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Brave New Tech

These are my thoughts after seeing a video shared by David Truss on Facebook.

My notes
Just underlining from your vid:
A student says,
"I learnt more by sharing than searching"
So true. I would add: once you are connected, be alert to your network when they share content. It will probably be tuned to what you are doing, searching, discovering. It may lead to new thinking avenues.

David says,
"See the opportunities rather than the obstacles"
Hard not to get discouraged by the obstacles. Harder to see obstacles *
as* opportunities. I'm struggling to learn that at the moment.

I like to think that
technology is a game changer. Now in your vid, David, you play a competition game. Laptop versus pencil and paper. That makes me feel rather distant. Perhaps because the idea of the old way and the new way competing is not altogether right for me. I am thinking of pencils and computers as metaphors of a culture of teaching rather than tools. This is another point I need to reflect more on.

Among the members of the edublogosphere there is little to question: who would teach without technology? I can see you nod. Yet, when we talk outside the community, the hard question to answer is:

To what extent does technology change the way we learn?
Is there more beyond,
-soaring motivation levels;
-empowering, faster, more of you name it;
-audience pushing back at your content:
-back to motivation from real feedback that keeps the learning ball rolling.

What we call 21st century skills, aren't they somewhere deep inside the same old skills that have made any brilliant discoverer, researcher, learner succeed?

It might seem obvious, but after spending a short while inside a community, a kind of perspective is lost. A bit of the basics for us could still sound so foreign and complicated to others who have never read a blog.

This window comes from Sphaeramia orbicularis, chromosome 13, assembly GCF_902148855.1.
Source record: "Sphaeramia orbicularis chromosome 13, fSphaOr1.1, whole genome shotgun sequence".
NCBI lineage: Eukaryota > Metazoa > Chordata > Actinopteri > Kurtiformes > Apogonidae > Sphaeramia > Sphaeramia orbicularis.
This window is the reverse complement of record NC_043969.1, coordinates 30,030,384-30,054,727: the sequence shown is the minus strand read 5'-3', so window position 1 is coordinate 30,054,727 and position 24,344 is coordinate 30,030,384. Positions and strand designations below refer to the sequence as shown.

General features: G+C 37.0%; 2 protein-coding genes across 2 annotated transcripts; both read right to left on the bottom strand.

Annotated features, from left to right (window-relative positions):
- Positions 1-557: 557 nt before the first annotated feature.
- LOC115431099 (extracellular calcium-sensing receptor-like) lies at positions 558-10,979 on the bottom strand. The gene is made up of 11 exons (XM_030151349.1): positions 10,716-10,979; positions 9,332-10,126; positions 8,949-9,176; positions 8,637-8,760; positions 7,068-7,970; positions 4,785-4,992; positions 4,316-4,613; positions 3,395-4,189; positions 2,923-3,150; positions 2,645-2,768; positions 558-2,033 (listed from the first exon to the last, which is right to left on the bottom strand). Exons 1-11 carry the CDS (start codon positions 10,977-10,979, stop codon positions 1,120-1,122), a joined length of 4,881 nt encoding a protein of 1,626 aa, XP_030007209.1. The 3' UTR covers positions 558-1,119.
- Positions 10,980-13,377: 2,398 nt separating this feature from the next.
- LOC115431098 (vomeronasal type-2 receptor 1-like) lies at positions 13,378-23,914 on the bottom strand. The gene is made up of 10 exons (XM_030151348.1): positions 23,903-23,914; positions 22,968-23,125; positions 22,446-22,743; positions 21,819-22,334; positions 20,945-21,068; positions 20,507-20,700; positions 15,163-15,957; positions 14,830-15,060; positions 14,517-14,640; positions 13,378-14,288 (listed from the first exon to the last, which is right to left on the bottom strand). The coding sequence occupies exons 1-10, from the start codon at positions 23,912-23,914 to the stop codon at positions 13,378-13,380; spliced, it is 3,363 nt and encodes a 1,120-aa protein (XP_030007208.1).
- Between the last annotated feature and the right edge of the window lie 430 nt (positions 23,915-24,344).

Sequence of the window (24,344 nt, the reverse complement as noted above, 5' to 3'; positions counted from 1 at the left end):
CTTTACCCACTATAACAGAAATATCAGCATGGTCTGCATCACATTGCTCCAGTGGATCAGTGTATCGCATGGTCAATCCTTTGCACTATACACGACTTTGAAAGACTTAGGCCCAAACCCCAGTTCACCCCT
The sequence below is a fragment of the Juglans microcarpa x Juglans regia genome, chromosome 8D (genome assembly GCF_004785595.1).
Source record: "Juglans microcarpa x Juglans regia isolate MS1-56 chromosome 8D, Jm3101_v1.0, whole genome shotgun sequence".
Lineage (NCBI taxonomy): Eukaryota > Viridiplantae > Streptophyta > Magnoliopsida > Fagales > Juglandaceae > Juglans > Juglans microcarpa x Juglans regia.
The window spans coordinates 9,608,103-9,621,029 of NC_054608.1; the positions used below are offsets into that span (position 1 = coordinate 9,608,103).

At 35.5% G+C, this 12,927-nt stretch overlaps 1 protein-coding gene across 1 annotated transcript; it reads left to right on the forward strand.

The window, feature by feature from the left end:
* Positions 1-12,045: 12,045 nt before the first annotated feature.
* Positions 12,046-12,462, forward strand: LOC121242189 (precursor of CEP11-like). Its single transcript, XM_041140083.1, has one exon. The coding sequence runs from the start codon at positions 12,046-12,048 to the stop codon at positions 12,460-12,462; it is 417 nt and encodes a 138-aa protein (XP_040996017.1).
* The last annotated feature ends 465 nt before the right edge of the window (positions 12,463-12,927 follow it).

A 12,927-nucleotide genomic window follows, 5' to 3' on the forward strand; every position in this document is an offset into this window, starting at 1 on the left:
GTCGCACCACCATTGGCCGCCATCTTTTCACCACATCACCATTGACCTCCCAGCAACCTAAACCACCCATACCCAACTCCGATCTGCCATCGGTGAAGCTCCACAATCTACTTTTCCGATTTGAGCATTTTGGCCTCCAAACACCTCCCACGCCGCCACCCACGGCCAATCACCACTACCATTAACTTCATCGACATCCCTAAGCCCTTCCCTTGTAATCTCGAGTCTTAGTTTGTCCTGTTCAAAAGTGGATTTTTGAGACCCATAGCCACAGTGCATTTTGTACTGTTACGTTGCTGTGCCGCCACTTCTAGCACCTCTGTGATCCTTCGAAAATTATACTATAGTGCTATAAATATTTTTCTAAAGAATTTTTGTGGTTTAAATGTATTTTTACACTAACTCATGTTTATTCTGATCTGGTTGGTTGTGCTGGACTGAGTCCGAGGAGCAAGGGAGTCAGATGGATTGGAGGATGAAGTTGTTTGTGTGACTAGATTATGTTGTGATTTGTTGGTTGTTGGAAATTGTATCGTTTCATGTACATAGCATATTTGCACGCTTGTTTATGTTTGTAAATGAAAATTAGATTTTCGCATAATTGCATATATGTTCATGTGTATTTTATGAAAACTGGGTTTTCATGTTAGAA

Here my mind is not thinking of just the video, but of the audience of newbies I will face in my next presentation.

Now that is another post.

Labels: , ,

Thank you David for the tweet with the link to the better version of the video

I just updated the post to include it.

Hi Claudia,
I thought I was writing a response to this on my blog... but it started with just one aspect and stayed there, so here I am commenting on some of the things you said that struck a chord with me.
To start, it is the idea of how significant a network can be that I wrote about, so for that aspect, please have a look at my post:

As for the competition... I borrowed that and used it word-for-word. In hindsight I should have edited it. Things like:
I will select my learning style
– you will use the teacher’s favorite learning style.

are not about technology in many ways, and I think that phrase can be considered insulting to good teachers.

However... and this is the piece I struggle with to explain... there isn't a competition because the old way cannot compete. In my classroom I worked on differentiated instruction as best as I could, and then I tried the blogging and wiki's (where I got those student quotes from) and I realized a big shift in what was happening. In my non-digital/tech class 'I' differentiated the learning 'for my students' and in my blogs and wikis 'the students' differentiated it 'for themselves'. That empowering nature is embeded in the use of technology... more so than without tech use... and only if the teacher allows the student the opportunity.

That said, I used this video at the end of a presentation to educators at BLC08 where I talked about the need to change to an audience ready to listen.

As the video spreads around my district now, reaching 'newbies' I wonder if it will have a positive effect?

Am I just preaching to the converted? Am I sending a message that isn't easily understood by those I most want to hear it?

I wish you luck with your presentation and I look forward to your insights, (as always:-)

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